2014 was not a great year for hedge funds as a whole. HFRI reported today that the HFRI Composite Index gained just 3.57% for the year. That was well below the S&P 500’s return of 13.46% and the 4 Fund Global Financial Asset Portfolio’s return of 5.85%. Actually, if we assume a fee structure of 2 & 20 then hedge funds essentially matched the GFAP, but charged their customers about 40% of the total return.
The risk adjusted figures weren’t much better. With a Sharpe ratio of 0.49 the Composite Index underperformed the GFAP (1.8) on a risk adjusted basis.
Of course, the data has been much stronger over longer periods of time. Many hedge funds have generally performed well and have provided a degree of strategic diversification that can’t be found in many low fee index funds. But that’s changed since the early 2000’s and the battle is becoming increasingly difficult for hedge funds as a whole.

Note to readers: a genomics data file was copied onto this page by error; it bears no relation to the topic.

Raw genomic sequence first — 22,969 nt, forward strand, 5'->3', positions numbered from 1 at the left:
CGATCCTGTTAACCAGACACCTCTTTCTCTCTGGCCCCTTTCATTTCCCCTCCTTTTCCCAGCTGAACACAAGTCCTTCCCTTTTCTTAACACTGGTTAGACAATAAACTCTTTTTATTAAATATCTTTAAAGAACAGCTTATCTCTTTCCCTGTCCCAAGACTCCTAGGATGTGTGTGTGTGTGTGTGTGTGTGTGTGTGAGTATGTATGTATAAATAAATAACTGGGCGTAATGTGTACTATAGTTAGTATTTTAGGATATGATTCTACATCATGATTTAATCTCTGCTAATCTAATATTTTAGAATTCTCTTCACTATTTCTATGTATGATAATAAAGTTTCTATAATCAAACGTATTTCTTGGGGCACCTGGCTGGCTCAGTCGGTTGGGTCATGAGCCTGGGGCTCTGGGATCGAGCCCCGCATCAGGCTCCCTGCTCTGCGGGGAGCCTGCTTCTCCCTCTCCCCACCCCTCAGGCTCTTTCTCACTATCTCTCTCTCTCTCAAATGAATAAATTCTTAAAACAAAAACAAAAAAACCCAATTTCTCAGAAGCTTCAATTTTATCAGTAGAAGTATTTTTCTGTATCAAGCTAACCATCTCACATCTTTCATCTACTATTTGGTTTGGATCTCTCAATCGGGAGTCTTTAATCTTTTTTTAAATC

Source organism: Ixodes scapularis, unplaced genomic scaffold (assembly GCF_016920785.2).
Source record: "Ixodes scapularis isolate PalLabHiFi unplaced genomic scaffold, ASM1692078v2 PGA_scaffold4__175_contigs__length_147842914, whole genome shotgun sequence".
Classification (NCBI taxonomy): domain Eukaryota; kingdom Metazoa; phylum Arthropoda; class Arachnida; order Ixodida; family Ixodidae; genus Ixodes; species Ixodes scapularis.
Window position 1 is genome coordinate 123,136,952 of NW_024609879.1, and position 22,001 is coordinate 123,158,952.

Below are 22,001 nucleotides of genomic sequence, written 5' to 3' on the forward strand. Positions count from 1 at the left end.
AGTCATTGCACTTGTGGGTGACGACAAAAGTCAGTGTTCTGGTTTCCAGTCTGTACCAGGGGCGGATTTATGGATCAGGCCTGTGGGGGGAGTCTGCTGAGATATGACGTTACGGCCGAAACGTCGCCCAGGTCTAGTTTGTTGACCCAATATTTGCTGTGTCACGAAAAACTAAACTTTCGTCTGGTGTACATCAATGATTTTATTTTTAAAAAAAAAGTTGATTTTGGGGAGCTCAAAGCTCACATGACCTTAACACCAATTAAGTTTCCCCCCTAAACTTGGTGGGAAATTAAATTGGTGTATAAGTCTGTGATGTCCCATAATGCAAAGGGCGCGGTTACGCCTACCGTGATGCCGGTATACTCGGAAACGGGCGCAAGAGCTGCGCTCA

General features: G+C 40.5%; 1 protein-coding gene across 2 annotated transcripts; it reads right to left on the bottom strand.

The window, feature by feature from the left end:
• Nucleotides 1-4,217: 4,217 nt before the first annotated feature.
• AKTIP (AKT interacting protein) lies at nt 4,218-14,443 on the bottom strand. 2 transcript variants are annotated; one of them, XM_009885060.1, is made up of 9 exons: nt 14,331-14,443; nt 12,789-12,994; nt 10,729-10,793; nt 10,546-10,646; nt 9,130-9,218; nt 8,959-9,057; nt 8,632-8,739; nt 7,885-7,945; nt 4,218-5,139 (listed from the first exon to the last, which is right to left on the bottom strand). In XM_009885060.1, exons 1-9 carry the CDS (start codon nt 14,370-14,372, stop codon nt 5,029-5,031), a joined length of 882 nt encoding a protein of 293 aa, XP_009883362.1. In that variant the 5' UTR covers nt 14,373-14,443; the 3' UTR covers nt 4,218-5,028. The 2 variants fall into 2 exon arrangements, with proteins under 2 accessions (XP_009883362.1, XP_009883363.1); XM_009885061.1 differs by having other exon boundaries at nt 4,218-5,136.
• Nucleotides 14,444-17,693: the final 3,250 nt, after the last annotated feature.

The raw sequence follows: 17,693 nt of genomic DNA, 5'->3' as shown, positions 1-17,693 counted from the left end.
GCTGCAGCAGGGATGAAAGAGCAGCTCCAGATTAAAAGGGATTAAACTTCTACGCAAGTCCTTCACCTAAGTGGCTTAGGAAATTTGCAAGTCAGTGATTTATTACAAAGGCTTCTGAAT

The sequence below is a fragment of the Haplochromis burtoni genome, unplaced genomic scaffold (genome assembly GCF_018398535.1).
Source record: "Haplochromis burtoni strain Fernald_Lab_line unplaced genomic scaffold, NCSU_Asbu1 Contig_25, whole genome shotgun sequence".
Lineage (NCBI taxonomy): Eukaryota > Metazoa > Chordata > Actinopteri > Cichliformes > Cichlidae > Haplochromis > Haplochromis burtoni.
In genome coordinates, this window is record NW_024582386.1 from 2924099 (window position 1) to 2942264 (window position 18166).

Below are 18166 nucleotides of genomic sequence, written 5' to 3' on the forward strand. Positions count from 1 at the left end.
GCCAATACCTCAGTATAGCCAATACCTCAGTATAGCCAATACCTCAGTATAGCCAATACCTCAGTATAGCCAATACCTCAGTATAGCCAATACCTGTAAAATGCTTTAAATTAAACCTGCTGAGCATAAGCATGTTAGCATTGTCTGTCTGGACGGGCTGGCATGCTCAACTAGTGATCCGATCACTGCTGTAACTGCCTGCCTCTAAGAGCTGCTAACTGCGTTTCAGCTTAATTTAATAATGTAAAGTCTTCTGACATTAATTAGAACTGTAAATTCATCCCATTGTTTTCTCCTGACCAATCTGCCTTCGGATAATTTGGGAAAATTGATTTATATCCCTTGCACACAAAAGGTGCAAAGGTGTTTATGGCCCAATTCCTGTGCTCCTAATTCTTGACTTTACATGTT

As I’ve noted in the past, we’re entering a world where low aggregate returns are likely and that means that precision in asset picking will be the key to generating outsized gains. If I am right that returns could be about 5.5% going forward and you’re charging 2 & 20 then this becomes a losing battle. You can only take 40% of the annual gains for so long before your customers force you to substantially reduce your fees or the industry shrinks. My guess is that much lower fee strategic diversification is where this industry is headed and it’s headed there faster than many like think.
Source: Hedge Fund Research